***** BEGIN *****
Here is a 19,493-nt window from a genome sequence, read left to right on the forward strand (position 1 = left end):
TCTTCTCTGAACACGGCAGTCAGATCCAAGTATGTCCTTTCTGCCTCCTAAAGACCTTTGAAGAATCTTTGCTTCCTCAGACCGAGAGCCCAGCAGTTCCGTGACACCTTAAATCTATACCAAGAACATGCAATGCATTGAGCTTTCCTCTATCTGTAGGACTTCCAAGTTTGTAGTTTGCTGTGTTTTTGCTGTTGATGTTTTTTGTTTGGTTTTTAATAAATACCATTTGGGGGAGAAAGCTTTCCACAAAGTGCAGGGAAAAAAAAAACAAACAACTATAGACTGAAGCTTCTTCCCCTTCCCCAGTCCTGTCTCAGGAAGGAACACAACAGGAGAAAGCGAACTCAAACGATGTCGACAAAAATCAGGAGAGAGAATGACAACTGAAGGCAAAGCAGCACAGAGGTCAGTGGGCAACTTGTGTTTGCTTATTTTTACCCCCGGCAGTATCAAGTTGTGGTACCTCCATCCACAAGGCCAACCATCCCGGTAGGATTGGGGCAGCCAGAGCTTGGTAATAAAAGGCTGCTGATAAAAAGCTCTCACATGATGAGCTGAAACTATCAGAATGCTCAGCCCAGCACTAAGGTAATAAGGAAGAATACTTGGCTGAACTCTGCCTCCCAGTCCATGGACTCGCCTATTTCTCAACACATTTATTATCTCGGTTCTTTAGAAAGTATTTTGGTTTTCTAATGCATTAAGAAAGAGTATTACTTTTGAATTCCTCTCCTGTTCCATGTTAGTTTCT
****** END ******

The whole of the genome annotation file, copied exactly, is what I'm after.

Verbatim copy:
Here is a 19,493-nt window from a genome sequence, read left to right on the forward strand (position 1 = left end):
TCTTCTCTGAACACGGCAGTCAGATCCAAGTATGTCCTTTCTGCCTCCTAAAGACCTTTGAAGAATCTTTGCTTCCTCAGACCGAGAGCCCAGCAGTTCCGTGACACCTTAAATCTATACCAAGAACATGCAATGCATTGAGCTTTCCTCTATCTGTAGGACTTCCAAGTTTGTAGTTTGCTGTGTTTTTGCTGTTGATGTTTTTTGTTTGGTTTTTAATAAATACCATTTGGGGGAGAAAGCTTTCCACAAAGTGCAGGGAAAAAAAAAACAAACAACTATAGACTGAAGCTTCTTCCCCTTCCCCAGTCCTGTCTCAGGAAGGAACACAACAGGAGAAAGCGAACTCAAACGATGTCGACAAAAATCAGGAGAGAGAATGACAACTGAAGGCAAAGCAGCACAGAGGTCAGTGGGCAACTTGTGTTTGCTTATTTTTACCCCCGGCAGTATCAAGTTGTGGTACCTCCATCCACAAGGCCAACCATCCCGGTAGGATTGGGGCAGCCAGAGCTTGGTAATAAAAGGCTGCTGATAAAAAGCTCTCACATGATGAGCTGAAACTATCAGAATGCTCAGCCCAGCACTAAGGTAATAAGGAAGAATACTTGGCTGAACTCTGCCTCCCAGTCCATGGACTCGCCTATTTCTCAACACATTTATTATCTCGGTTCTTTAGAAAGTATTTTGGTTTTCTAATGCATTAAGAAAGAGTATTACTTTTGAATTCCTCTCCTGTTCCATGTTAGTTTCT